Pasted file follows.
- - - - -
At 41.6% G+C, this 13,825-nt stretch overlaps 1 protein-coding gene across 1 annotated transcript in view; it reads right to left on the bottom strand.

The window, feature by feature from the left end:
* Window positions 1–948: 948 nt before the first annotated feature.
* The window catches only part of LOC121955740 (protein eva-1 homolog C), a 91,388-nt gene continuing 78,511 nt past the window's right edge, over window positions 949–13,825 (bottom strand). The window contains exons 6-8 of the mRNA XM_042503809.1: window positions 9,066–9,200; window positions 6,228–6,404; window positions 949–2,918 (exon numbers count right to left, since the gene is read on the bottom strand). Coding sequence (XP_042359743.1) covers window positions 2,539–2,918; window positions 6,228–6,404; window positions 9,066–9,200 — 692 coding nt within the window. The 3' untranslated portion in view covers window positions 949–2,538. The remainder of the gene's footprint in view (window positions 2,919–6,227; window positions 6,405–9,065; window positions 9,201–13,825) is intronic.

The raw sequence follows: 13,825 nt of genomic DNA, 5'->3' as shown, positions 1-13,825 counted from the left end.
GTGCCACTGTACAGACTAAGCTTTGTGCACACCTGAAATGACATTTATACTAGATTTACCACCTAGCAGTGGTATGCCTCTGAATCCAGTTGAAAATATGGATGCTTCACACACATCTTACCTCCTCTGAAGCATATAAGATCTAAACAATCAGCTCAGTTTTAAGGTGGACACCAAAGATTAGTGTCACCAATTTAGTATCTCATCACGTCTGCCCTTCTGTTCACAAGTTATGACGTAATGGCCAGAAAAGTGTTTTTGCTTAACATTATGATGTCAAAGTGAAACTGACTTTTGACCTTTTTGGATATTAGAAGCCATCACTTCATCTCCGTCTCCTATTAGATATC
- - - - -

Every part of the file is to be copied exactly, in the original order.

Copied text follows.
At 41.6% G+C, this 13,825-nt stretch overlaps 1 protein-coding gene across 1 annotated transcript in view; it reads right to left on the bottom strand.

The window, feature by feature from the left end:
* Window positions 1–948: 948 nt before the first annotated feature.
* The window catches only part of LOC121955740 (protein eva-1 homolog C), a 91,388-nt gene continuing 78,511 nt past the window's right edge, over window positions 949–13,825 (bottom strand). The window contains exons 6-8 of the mRNA XM_042503809.1: window positions 9,066–9,200; window positions 6,228–6,404; window positions 949–2,918 (exon numbers count right to left, since the gene is read on the bottom strand). Coding sequence (XP_042359743.1) covers window positions 2,539–2,918; window positions 6,228–6,404; window positions 9,066–9,200 — 692 coding nt within the window. The 3' untranslated portion in view covers window positions 949–2,538. The remainder of the gene's footprint in view (window positions 2,919–6,227; window positions 6,405–9,065; window positions 9,201–13,825) is intronic.

The raw sequence follows: 13,825 nt of genomic DNA, 5'->3' as shown, positions 1-13,825 counted from the left end.
GTGCCACTGTACAGACTAAGCTTTGTGCACACCTGAAATGACATTTATACTAGATTTACCACCTAGCAGTGGTATGCCTCTGAATCCAGTTGAAAATATGGATGCTTCACACACATCTTACCTCCTCTGAAGCATATAAGATCTAAACAATCAGCTCAGTTTTAAGGTGGACACCAAAGATTAGTGTCACCAATTTAGTATCTCATCACGTCTGCCCTTCTGTTCACAAGTTATGACGTAATGGCCAGAAAAGTGTTTTTGCTTAACATTATGATGTCAAAGTGAAACTGACTTTTGACCTTTTTGGATATTAGAAGCCATCACTTCATCTCCGTCTCCTATTAGATATC